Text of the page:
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Style Magazine

Season’s Eatings - June 2014

May 28, 2014 02:01PM ● By Style
by Susan Belknap


Three cheers for summer: warm days, vacations and summer squash! While its name indicates availability for just a few short months, the term “summer squash” actually refers to the vegetables’ short storage life and not its availability. Summer squash is a subset of squash that’s harvested when the rind is tender and immature. There are several varieties of the veggie, including zucchini, crookneck or yellow squash, and pattypan squash, which are usually a bit sweeter than other varieties. Summer squash is a relative to winter squash, melons and cucumbers. With its delicate flavor and soft skin and flesh, summer squash is a perfect addition to a summer meal. Because it’s comprised of 95-percent water, it only has 19 calories per cup! What this squash lacks in caloric content is compensated for with nutrition, offering ample amounts of folacin, vitamins A and C, fiber and manganese.


The best way to get the most nutrients and antioxidants from summer squash is to steam it, as opposed to boiling or microwaving, and to eat the whole vegetable including the skin and seeds. Grilling or sautéing are other cooking options; or, try eating it raw (thinly sliced) atop a salad or sandwich or served with a favorite dip.


To find a perfect, flavor-packed squash, look for one that is heavy, brightly colored and unblemished. Bigger is not better when it comes to squash selection: Extra-large squash can be fibrous, while ones that are too small won’t offer optimum taste. Most varieties tend to be fragile and should be handled with care, as small punctures can lead to decay. Squash is best stored unwashed in an airtight container in the refrigerator where it can be kept fresh for up to seven days.


Foothill Syrah (Pescatore, Secret Ravine and Mt. Vernon all make excellent ones)—which has a ripe berry nose that continues onto the palate and then develops into lovely spice characteristics with notes of clove and rose hips—is the perfect wine to complement both summer squash and lamb (found in this month’s Roast Leg of Lamb with Ratatouille recipe; to view it, visit Sautéed summer squash, with its slight sweetness, along with the combination of the eggplant and tomatoes, truly lends itself to all the classic characteristics of Syrah.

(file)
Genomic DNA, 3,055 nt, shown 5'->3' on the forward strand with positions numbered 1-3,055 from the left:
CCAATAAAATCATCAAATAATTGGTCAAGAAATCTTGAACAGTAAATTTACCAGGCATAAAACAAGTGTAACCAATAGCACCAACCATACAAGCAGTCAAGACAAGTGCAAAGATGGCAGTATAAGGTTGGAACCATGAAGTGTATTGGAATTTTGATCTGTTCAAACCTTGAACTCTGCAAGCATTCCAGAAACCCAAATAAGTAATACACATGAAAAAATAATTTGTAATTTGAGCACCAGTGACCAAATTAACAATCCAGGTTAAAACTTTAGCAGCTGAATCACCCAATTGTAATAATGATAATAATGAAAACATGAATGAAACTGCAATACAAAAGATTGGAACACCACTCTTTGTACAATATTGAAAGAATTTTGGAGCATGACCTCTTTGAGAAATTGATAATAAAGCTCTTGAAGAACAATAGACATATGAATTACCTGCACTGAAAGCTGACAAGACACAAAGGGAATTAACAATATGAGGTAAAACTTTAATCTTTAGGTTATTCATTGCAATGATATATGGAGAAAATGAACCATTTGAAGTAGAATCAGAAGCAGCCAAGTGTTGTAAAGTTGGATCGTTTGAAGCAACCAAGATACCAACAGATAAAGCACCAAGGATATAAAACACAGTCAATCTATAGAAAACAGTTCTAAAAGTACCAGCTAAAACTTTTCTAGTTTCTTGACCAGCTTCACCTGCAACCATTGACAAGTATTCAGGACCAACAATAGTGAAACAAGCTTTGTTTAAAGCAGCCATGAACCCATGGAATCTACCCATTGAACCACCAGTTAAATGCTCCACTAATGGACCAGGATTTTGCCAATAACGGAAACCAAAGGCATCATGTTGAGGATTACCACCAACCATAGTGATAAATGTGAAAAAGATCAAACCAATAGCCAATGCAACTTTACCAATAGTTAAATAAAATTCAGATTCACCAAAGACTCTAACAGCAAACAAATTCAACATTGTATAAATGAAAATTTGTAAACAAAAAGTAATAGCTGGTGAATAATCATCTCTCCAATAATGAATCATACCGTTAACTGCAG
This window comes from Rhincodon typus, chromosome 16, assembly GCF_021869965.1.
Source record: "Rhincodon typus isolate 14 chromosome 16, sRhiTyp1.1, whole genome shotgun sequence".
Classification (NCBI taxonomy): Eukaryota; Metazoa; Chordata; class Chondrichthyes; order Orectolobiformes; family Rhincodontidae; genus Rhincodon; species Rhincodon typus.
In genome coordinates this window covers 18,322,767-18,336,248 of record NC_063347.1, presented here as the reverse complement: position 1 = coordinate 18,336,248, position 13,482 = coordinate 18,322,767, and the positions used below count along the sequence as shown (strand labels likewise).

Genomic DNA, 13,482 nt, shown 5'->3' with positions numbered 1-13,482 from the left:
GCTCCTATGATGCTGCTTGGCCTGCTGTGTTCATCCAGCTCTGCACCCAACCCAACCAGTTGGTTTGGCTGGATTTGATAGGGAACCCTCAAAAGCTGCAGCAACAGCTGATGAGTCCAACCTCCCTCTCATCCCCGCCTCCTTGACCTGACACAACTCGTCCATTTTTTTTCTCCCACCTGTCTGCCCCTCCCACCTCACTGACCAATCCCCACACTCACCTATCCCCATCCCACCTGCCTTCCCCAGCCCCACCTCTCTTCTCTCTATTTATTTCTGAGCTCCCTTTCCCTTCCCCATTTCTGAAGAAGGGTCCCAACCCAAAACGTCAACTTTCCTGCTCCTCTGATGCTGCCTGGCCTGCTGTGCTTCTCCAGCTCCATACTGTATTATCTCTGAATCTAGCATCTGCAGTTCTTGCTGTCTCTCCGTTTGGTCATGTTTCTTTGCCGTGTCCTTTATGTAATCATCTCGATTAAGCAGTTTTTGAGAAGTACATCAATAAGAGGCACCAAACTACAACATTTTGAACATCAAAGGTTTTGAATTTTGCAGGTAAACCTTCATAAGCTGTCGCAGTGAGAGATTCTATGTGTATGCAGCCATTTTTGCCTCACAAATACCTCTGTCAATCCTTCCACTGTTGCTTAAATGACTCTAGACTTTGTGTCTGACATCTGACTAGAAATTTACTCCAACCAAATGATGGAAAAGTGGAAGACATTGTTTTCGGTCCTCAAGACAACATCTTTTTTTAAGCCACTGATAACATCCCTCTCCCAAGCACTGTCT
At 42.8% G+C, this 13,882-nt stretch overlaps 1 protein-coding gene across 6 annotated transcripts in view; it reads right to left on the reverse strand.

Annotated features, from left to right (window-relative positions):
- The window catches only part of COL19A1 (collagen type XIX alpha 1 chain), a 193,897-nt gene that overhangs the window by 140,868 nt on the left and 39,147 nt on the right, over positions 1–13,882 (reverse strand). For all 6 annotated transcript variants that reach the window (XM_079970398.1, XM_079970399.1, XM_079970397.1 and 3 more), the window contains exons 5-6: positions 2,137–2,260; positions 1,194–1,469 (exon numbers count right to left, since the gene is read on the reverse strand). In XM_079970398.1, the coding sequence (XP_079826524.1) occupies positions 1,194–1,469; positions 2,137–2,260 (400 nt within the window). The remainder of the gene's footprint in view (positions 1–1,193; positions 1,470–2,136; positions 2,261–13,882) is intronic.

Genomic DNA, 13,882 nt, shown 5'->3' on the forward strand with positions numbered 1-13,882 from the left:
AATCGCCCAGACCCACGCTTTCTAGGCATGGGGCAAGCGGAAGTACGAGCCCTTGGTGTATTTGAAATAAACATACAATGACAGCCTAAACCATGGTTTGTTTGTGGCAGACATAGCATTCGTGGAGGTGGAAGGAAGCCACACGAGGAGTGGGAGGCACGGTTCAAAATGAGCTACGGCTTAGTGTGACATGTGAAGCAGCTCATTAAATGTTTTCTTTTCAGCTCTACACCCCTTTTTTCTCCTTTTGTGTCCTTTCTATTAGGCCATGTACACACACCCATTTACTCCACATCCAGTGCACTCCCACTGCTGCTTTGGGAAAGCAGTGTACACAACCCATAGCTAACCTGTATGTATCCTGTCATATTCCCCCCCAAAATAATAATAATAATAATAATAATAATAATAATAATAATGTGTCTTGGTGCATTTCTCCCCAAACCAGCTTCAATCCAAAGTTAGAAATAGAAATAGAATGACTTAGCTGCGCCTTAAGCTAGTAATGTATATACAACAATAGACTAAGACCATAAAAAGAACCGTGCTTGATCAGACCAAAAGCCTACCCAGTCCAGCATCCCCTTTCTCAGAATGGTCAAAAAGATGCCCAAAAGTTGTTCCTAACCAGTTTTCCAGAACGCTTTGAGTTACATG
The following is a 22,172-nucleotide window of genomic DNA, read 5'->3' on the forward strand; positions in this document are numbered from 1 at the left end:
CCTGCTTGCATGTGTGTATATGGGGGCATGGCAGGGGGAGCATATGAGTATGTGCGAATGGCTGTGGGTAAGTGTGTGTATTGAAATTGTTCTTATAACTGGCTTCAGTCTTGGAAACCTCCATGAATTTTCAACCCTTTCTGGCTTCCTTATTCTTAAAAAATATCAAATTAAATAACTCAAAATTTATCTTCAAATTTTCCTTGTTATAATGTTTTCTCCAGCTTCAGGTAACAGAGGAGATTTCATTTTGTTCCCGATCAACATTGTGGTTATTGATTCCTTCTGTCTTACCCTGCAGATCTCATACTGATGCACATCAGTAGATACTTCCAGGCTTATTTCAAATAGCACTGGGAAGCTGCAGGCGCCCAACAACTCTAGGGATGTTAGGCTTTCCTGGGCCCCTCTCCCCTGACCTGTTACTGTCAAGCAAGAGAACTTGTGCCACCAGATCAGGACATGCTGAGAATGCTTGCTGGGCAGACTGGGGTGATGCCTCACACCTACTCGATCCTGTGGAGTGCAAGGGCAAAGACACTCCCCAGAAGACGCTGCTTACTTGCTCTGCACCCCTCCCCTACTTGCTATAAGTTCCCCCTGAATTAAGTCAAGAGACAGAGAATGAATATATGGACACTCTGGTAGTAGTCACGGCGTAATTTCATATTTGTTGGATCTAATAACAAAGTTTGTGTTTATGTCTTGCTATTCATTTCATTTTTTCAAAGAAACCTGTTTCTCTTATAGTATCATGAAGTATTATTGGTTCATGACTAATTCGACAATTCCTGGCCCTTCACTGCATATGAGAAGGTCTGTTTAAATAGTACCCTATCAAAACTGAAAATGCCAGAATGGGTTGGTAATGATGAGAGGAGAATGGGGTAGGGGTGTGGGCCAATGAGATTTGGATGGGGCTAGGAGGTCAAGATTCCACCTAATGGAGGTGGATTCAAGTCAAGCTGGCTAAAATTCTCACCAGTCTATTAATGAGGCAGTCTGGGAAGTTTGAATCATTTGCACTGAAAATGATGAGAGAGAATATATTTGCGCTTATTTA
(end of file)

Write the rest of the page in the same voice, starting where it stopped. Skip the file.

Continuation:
For details on where to buy Placer County farm-fresh produce, wine, meat and local products, visit


Roast Leg of Lamb with Ratatouille

Recipe by PlacerGROWN Chef Courtney McDonald

For the Lamb:
  • 1 bone-in or boneless leg of lamb (3-5 lbs)
  • 1/2 cup extra-virgin olive oil
  • 4 sprigs fresh rosemary
  • 1 orange, sliced into ¼-inch rounds
  • 6 cloves garlic, thinly sliced

Marinate the lamb one day prior. Place the leg of lamb into a large bowl. Add the ½ cup olive oil, rosemary sprigs, orange slices and garlic. Toss to coat the lamb, cover with plastic wrap and refrigerate overnight.
Preheat the oven to 375 degrees Fahrenheit. Remove the leg of lamb from the marinade and place on a rack in a small roasting pan. Place the orange slices and rosemary in the roasting pan as well, and pour the olive oil from the marinade over the leg of lamb. Season the meat generously with salt and pepper. Roast in the preheated oven to desired completion (internal temperature of 135 degrees for medium). This may take between 45 minutes to 2 hours, depending on your liking. Once lamb is cooked, remove from the roasting pan, and set aside to rest for 15-20 minutes before slicing. To taste, you may add a dash of salt and pepper.

*Note: You may also substitute a rack, loin or loin chops for this recipe if you prefer (adjust cooking time accordingly)


  • 2 lbs. ripe red tomatoes, cut into 1-inch chunks
  • 6 tbsp. olive oil
  • 1 lb. eggplant, diced into 1 inch pieces
  • 2 large white or yellow onions, chopped
  • 8 cloves garlic, peeled and crushed
  • 2 sweet peppers, diced into large chunks
  • 1 lb. zucchini, yellow squash, or combination, cut into 1 inch chunks
  • 2 tbsp. fresh thyme leaves
  • Juice of 1 lemon

Preheat the oven to 350 degrees Fahrenheit. Place tomatoes and juices on a rimmed baking sheet, drizzle with 2 tablespoons oil and bake until thickened for 30 minutes, stirring in 10 minute intervals. While the tomatoes are cooking, toss eggplant with 1 1/2 teaspoons salt. Let sit 20 minutes, then squeeze out excess liquid and discard. In a large Dutch oven or heavy pot, heat 4 tablespoons olive oil over medium heat. Add onion and cook, stirring occasionally until translucent for 5 minutes. Add garlic and cook until onions and garlic are soft for approximately 5 minutes. Add peppers and cook, stirring until crisp and tender for approximately 4 minutes. Season with salt and pepper. Add tomatoes, eggplant, zucchini, thyme and/or squash to the pot. Cook, stirring occasionally until mixture comes to a simmer. Reduce heat to a medium-low, partially cover, and cook at a gentle simmer until vegetables are tender but not excessively soft for about 15 minutes. Season to taste with lemon juice, salt, and pepper. Serve as an accompaniment to roast leg of lamb. Serves 6-8.